BME103:T930 Group 2 l2

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Contents

OUR TEAM

Ryan SullivanResearch Development Scientist
Ryan Sullivan
Research Development Scientist
Miriam Y AcostaPCR Machine Engineer
Miriam Y Acosta
PCR Machine Engineer
Ryan KeeneyPCR Machine Engineer
Ryan Keeney
PCR Machine Engineer
Juliana RamosExperimental Protocol Planner
Juliana Ramos
Experimental Protocol Planner
Aaron CornejoExperimental Protocol Planner
Aaron Cornejo
Experimental Protocol Planner

LAB 2 WRITE-UP

Thermal Cycler Engineering

Our re-design is based upon the Open PCR system originally designed by Josh Perfetto and Tito Jankowski.


System Design


Key Features


Instructions





Protocols

Materials

Supplied in the Kit Amount
Open PCR Machine 1
10 μM Forward Primer 16.0 μL
10 μM Reverse Primer 16.0 μL
GoTaq Master Mix 800.0 μL
dH2O 764.8 μL
Eppendorf Tubes 16
Fluorimeter 1
Teflon Glass Slides 16
Allen Wrench 1
Operations Manual 1
Supplied by User Amount
Screwdriver 1
Template DNA (20ng) 3.2 μL
Micro-Pipetter 1
Camera Phone 1


PCR Protocol



DNA Measurement Protocol

1.

Research and Development

Background on Disease Markers

  • Sample A

Sickle Cell Anemia

rs35685286 [Homo sapiens]

GGATGAAGTTGGTGGT--GAGGCCCTGG[A/G]CAGGTTGGTA--TCAAGGTTACAAGAC

Chromosome 11- single nucleotide variation

http://www.ncbi.nlm.nih.gov/projects/SNP/snp_ref.cgi?rs=35685286


  • Sample B

Sickle Cell Anemia

rs34430836 [Homo sapiens]

AGGTGCTAGGTGCCTT--TAGTGATGGC[C/G]TGGCTCACCT--GGACAACCTCAAGGG

Chromosome 11- single nucleotide variation

http://www.ncbi.nlm.nih.gov/projects/SNP/snp_ref.cgi?rs=34430836


Disease Description

Sickle cell anemia is an inherited blood disorder characterized primarily by chronic anemia and periodic episodes of pain. The underlying problem involves hemoglobin, a component of red blood cells. Hemoglobin molecules in each red blood cell carry oxygen from the lungs to body organs and tissues and bring carbon dioxide back to the lungs.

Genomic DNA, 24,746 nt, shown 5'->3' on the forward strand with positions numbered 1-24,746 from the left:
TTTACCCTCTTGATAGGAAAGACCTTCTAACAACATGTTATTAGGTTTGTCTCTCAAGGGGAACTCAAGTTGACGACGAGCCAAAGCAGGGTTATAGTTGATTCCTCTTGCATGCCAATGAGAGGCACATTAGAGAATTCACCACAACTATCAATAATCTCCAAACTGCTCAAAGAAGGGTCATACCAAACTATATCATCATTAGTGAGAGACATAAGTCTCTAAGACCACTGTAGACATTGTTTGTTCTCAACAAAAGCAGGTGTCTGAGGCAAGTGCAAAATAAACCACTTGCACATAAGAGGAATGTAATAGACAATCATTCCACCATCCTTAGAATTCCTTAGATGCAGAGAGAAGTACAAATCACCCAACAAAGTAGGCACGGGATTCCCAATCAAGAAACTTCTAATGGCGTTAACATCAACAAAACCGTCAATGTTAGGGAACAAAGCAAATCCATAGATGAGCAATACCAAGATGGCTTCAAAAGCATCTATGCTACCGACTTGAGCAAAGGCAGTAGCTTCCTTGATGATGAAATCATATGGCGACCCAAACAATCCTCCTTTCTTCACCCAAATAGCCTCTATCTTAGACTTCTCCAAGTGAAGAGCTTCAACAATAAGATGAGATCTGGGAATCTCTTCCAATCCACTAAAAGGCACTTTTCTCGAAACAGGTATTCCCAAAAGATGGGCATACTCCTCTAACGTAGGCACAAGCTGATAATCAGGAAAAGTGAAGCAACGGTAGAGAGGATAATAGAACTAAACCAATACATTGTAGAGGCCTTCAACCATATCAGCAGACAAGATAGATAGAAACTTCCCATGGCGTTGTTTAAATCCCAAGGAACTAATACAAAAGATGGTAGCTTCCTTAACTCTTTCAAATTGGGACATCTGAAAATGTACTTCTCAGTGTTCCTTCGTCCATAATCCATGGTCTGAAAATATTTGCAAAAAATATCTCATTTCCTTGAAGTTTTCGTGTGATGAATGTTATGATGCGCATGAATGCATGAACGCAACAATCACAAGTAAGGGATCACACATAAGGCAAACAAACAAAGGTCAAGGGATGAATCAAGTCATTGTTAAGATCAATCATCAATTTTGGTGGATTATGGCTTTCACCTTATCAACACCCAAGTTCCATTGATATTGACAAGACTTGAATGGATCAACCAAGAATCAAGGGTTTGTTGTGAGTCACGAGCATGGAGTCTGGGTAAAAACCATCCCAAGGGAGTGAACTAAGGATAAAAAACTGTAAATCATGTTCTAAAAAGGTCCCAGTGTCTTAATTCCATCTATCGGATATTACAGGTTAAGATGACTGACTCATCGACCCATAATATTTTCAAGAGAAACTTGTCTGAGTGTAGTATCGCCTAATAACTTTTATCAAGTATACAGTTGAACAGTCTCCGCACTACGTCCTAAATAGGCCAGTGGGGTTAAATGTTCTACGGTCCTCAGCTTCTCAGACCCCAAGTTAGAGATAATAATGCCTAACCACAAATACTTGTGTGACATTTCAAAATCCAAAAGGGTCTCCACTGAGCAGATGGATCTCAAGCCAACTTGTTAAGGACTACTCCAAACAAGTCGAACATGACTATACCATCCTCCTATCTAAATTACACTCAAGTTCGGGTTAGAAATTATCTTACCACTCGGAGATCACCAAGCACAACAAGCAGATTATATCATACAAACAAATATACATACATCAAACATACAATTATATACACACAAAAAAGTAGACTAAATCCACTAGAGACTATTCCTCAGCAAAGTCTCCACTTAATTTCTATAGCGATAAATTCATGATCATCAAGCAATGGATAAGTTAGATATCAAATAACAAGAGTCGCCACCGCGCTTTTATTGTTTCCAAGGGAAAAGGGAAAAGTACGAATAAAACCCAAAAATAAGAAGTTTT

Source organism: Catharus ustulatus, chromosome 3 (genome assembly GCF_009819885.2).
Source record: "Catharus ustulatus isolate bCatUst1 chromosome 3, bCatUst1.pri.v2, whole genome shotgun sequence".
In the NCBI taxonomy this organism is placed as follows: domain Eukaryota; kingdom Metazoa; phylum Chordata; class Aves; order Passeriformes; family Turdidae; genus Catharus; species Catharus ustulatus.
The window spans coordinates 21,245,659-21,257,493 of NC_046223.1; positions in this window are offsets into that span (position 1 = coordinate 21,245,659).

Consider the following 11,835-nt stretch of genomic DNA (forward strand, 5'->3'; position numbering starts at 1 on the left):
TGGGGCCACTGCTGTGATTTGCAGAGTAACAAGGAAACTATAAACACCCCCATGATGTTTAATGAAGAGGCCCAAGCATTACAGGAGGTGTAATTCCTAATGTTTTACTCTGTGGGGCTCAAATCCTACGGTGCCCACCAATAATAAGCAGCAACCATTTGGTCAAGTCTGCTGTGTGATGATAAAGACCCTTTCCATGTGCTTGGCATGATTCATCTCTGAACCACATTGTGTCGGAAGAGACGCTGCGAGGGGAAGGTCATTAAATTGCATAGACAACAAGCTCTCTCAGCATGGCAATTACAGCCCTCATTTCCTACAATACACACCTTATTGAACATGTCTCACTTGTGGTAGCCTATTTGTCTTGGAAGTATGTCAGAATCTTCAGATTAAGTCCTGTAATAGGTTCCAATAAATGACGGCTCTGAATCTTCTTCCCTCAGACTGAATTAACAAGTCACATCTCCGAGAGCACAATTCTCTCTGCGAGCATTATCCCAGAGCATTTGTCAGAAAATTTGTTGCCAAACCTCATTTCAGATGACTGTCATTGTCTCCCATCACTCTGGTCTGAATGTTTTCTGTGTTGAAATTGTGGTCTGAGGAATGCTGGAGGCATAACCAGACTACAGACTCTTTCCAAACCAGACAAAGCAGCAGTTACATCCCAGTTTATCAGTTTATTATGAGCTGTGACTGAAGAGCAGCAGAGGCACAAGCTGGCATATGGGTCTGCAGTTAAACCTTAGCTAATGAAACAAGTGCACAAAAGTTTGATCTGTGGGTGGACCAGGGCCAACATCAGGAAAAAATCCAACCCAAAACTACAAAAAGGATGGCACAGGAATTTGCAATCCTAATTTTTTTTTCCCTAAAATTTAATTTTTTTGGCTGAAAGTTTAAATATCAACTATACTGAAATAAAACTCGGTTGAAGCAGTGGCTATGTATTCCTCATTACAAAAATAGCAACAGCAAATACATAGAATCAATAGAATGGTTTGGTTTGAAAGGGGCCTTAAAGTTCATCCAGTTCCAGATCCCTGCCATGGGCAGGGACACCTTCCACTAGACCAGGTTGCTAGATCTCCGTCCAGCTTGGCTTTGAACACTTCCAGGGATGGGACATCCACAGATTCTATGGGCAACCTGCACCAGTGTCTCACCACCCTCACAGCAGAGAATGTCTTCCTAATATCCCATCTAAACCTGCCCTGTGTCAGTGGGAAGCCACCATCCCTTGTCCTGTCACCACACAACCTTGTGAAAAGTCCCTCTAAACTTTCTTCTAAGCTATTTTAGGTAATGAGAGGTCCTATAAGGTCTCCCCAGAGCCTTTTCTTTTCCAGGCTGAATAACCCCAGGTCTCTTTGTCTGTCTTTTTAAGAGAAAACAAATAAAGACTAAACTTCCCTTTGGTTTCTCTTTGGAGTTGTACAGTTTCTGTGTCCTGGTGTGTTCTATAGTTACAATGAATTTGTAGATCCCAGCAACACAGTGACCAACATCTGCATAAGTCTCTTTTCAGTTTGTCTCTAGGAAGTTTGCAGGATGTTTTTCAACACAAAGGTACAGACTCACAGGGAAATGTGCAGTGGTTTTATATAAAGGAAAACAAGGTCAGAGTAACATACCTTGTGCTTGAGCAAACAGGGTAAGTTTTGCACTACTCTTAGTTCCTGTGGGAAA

In sickle cell anemia, the hemoglobin is defective. After hemoglobin molecules give up their oxygen, some may cluster together and form long, rod-like structures. These structures cause red blood cells to become stiff and assume a sickle shape.

Unlike normal red cells, which are usually smooth and donut-shaped, sickled red cells cannot squeeze through small blood vessels. Instead, they stack up and cause blockages that deprive organs and tissues of oxygen-carrying blood. This process produces periodic episodes of pain and ultimately can damage tissues and vital organs and lead to other serious medical problems. Normal red blood cells live about 120 days in the bloodstream, but sickled red cells die after about 10 to 20 days. Because they cannot be replaced fast enough, the blood is chronically short of red blood cells, a condition called anemia.


Inheritance

Sickle cell anemia is an autosomal recessive genetic disorder caused by a defect in the HBB gene, which codes for hemoglobin. The presence of two defective genes (SS) is needed for sickle cell anemia. If each parent carries one sickle hemoglobin gene (S) and one normal gene (A), each child has a 25% chance of inheriting two defective genes and having sickle cell anemia; a 25% chance of inheriting two normal genes and not having the disease; and a 50% chance of being an unaffected carrier like the parents.

Source: http://www.ornl.gov/sci/techresources/Human_Genome/posters/chromosome/sca.shtml


Primer Design

  • Sample A

rs35685286 [Homo sapiens]

Primer--CTCCGGGACCTGTCCAACCAT

Reverse Primer-- GAGGCCCTGGACAGGTTGGTA


  • Sample B

rs34430836 [Homo sapiens]

Primer--ATCACTACCGGACCGAGTGGA

Reverse Primer--TAGTGATGGCCTGGCTCACCT


Illustration


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